Let me offer another, less imposing illustration. Glen Tinder is a political philosopher whose books reflect a strong Augustinian cast of mind. He states, for example, that his book Liberty: Rethinking an Imperiled Ideal is written “from a Christian point of view.” Christianity, he argues “contains truths—for example, about human nature—that everyone, regardless of religious or irreligious orientation, should seriously consider.”
About abortion, however, Tinder is torn. “It can be argued that fetuses are persons” and “abortion in most circumstances is akin to murder,” he writes, and “yet to feel that it ought to be allowed, at least within limits.” He elaborates: “To compel a woman to have a severely malformed child or to die in childbirth is compelling an act of heroism that should surely be left to personal choice.” Even in the case of normal pregnancies, Tinder shies away from a legal ban. “Perhaps abortions in many circumstances should be allowed simply in order that not having an abortion can remain a moral act.”
This is not an extended argument. If it were, Tinder would have to confront a lot of objections, certainly from me. Still, even as simply an observation, a perception, it comes from a classically conservative Christian thinker not at all hesitant to avow and apply his faith or to challenge the cultural status quo. Instances of similar thinkers and similar conclusions could be multiplied many times over.
I am not backtracking on my original position about fetal life. I continue to think that compared to the alternatives it is more in keeping with biological facts, with sound moral principles, and with what we want morality and law to do by way of protecting human life and well-being. But that position does have to take account of the ambiguity surrounding the question. Many, probably most, abortion opponents assume that this ambiguity exists only in the minds of their prochoice adversaries. I am arguing that it also exists in the very situation itself. There is a universal and yet sui generis aspect of pregnancy: one dependent but distinct human being develops within the very body of another. This fact strains the analogies to which we resort in trying to analyze when or why protection is or is not extended to human lives.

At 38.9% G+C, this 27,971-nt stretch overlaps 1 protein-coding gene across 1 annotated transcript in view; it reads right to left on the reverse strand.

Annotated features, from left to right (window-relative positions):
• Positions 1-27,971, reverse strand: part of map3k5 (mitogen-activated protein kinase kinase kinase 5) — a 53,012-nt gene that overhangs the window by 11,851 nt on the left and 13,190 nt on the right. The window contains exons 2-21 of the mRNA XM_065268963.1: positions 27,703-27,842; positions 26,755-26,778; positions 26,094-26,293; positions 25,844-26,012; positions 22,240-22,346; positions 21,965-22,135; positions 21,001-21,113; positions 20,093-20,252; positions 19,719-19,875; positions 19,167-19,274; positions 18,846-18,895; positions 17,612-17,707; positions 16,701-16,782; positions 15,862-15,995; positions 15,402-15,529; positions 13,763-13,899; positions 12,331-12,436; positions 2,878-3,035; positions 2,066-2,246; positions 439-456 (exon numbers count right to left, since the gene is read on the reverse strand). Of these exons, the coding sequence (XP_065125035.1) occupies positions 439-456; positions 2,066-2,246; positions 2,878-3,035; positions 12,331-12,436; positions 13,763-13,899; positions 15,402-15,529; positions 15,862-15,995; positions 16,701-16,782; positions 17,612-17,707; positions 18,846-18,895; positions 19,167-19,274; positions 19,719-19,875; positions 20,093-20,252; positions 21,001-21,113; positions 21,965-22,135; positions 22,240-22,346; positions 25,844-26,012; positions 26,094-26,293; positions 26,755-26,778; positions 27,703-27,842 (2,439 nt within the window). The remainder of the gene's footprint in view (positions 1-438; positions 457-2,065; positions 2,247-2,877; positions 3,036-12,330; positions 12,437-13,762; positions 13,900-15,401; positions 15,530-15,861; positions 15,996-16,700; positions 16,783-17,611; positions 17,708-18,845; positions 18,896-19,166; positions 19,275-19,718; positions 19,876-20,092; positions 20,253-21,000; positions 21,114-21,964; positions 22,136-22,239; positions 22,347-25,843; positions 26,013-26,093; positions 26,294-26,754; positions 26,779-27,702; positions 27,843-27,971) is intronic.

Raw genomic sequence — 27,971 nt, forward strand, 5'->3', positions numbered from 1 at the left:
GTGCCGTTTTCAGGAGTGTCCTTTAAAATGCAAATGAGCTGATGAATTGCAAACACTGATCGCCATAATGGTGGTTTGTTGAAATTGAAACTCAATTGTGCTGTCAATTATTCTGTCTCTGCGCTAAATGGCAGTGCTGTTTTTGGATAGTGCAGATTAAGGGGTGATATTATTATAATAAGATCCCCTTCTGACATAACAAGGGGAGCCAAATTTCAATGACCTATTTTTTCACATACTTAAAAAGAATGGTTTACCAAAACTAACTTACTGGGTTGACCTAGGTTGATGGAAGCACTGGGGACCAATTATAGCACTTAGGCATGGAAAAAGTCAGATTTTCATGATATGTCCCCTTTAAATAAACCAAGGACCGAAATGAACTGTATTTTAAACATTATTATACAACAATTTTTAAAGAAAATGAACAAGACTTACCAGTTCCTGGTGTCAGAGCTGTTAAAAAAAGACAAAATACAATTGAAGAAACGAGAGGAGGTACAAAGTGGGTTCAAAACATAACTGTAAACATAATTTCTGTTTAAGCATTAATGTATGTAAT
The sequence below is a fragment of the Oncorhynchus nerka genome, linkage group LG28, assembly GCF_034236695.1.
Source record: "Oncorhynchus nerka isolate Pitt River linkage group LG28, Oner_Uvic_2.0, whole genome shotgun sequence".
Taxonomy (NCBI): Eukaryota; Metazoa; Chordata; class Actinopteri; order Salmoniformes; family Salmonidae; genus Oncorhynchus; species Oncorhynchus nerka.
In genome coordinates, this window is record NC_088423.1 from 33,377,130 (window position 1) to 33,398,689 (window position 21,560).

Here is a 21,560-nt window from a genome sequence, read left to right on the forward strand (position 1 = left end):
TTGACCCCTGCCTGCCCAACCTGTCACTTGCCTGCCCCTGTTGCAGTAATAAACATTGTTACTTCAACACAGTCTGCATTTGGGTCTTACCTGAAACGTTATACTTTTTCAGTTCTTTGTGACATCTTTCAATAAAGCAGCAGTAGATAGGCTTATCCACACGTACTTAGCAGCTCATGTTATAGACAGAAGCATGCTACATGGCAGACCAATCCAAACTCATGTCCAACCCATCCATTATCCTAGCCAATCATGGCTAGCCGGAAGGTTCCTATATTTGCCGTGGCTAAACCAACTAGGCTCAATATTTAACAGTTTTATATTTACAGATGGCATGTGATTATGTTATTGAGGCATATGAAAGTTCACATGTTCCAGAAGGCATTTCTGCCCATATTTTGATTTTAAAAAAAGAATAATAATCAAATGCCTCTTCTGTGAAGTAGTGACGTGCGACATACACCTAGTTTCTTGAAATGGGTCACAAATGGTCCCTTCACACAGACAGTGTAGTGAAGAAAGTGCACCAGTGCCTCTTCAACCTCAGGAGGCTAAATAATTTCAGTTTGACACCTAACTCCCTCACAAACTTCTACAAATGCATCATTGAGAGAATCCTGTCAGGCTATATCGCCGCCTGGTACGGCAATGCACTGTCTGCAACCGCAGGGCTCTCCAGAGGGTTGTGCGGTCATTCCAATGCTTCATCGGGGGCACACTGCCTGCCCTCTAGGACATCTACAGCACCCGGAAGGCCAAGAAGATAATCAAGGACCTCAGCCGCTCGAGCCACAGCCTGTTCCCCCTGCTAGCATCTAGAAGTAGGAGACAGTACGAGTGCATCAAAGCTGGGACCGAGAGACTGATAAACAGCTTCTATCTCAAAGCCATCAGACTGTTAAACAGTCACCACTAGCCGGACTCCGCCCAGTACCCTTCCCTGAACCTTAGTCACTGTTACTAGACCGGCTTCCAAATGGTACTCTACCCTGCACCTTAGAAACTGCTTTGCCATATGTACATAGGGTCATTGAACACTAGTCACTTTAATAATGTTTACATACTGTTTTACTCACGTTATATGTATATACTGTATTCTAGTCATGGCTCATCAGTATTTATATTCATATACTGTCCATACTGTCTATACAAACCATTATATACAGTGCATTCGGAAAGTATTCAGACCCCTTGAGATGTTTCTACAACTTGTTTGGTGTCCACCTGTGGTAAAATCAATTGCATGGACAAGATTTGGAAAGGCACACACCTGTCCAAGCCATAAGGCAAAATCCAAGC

Consider also the simple matter of size. In its earliest stages of cell division, growth, and movement, the embryo, having begun as “a tiny speck,” remains no larger than the period you find at the end of this sentence. Even four weeks after conception, when, I like to point out to prochoice interlocutors, the embryo has begun to have a heartbeat, it is no more than the length of this parenthesis (—-–). It is counterintuitive, it challenges much of our everyday sense, to insist that anything so small can be the bearer of rights that would outweigh the drastic impact that its continued existence might have on the life of its mother or her family.
Again, it is another common intuition that abortion at a later stage of development is not only, like a later miscarriage, more traumatic physically and psychologically, but graver morally. That intuition, too, challenges my position and the church’s that a fetus possesses the same right to protection regardless of its state of development.